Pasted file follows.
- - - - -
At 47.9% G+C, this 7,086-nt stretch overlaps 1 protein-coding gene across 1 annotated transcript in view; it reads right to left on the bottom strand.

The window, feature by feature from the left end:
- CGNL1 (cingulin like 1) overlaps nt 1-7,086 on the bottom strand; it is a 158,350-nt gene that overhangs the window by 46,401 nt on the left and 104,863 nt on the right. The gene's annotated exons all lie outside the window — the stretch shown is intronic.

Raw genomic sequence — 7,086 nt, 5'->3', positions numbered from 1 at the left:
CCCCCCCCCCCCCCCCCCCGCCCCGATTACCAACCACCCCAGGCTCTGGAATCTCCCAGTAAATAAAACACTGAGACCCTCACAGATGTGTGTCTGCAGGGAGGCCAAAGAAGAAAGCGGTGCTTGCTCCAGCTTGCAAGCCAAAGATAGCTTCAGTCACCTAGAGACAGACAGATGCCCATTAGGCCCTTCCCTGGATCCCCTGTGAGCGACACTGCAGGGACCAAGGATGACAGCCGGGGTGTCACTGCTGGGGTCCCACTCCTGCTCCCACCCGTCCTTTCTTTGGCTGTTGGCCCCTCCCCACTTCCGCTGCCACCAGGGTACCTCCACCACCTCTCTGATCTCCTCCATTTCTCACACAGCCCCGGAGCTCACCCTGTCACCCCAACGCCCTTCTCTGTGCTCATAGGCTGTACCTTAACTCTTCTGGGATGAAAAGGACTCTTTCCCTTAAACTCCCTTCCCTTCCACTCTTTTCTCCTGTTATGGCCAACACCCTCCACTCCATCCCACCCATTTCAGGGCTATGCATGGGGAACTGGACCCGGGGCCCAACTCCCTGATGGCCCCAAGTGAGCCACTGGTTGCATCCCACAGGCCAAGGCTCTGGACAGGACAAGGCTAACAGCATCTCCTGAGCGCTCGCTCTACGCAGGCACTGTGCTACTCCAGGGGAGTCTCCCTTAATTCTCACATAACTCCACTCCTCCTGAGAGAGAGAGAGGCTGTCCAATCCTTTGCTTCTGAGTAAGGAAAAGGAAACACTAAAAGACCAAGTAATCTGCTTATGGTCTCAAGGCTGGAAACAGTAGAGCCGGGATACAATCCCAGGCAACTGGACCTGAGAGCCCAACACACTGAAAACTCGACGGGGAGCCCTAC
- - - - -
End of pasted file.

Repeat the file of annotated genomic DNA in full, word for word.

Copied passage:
At 47.9% G+C, this 7,086-nt stretch overlaps 1 protein-coding gene across 1 annotated transcript in view; it reads right to left on the bottom strand.

The window, feature by feature from the left end:
- CGNL1 (cingulin like 1) overlaps nt 1-7,086 on the bottom strand; it is a 158,350-nt gene that overhangs the window by 46,401 nt on the left and 104,863 nt on the right. The gene's annotated exons all lie outside the window — the stretch shown is intronic.

Raw genomic sequence — 7,086 nt, 5'->3', positions numbered from 1 at the left:
CCCCCCCCCCCCCCCCCCCGCCCCGATTACCAACCACCCCAGGCTCTGGAATCTCCCAGTAAATAAAACACTGAGACCCTCACAGATGTGTGTCTGCAGGGAGGCCAAAGAAGAAAGCGGTGCTTGCTCCAGCTTGCAAGCCAAAGATAGCTTCAGTCACCTAGAGACAGACAGATGCCCATTAGGCCCTTCCCTGGATCCCCTGTGAGCGACACTGCAGGGACCAAGGATGACAGCCGGGGTGTCACTGCTGGGGTCCCACTCCTGCTCCCACCCGTCCTTTCTTTGGCTGTTGGCCCCTCCCCACTTCCGCTGCCACCAGGGTACCTCCACCACCTCTCTGATCTCCTCCATTTCTCACACAGCCCCGGAGCTCACCCTGTCACCCCAACGCCCTTCTCTGTGCTCATAGGCTGTACCTTAACTCTTCTGGGATGAAAAGGACTCTTTCCCTTAAACTCCCTTCCCTTCCACTCTTTTCTCCTGTTATGGCCAACACCCTCCACTCCATCCCACCCATTTCAGGGCTATGCATGGGGAACTGGACCCGGGGCCCAACTCCCTGATGGCCCCAAGTGAGCCACTGGTTGCATCCCACAGGCCAAGGCTCTGGACAGGACAAGGCTAACAGCATCTCCTGAGCGCTCGCTCTACGCAGGCACTGTGCTACTCCAGGGGAGTCTCCCTTAATTCTCACATAACTCCACTCCTCCTGAGAGAGAGAGAGGCTGTCCAATCCTTTGCTTCTGAGTAAGGAAAAGGAAACACTAAAAGACCAAGTAATCTGCTTATGGTCTCAAGGCTGGAAACAGTAGAGCCGGGATACAATCCCAGGCAACTGGACCTGAGAGCCCAACACACTGAAAACTCGACGGGGAGCCCTAC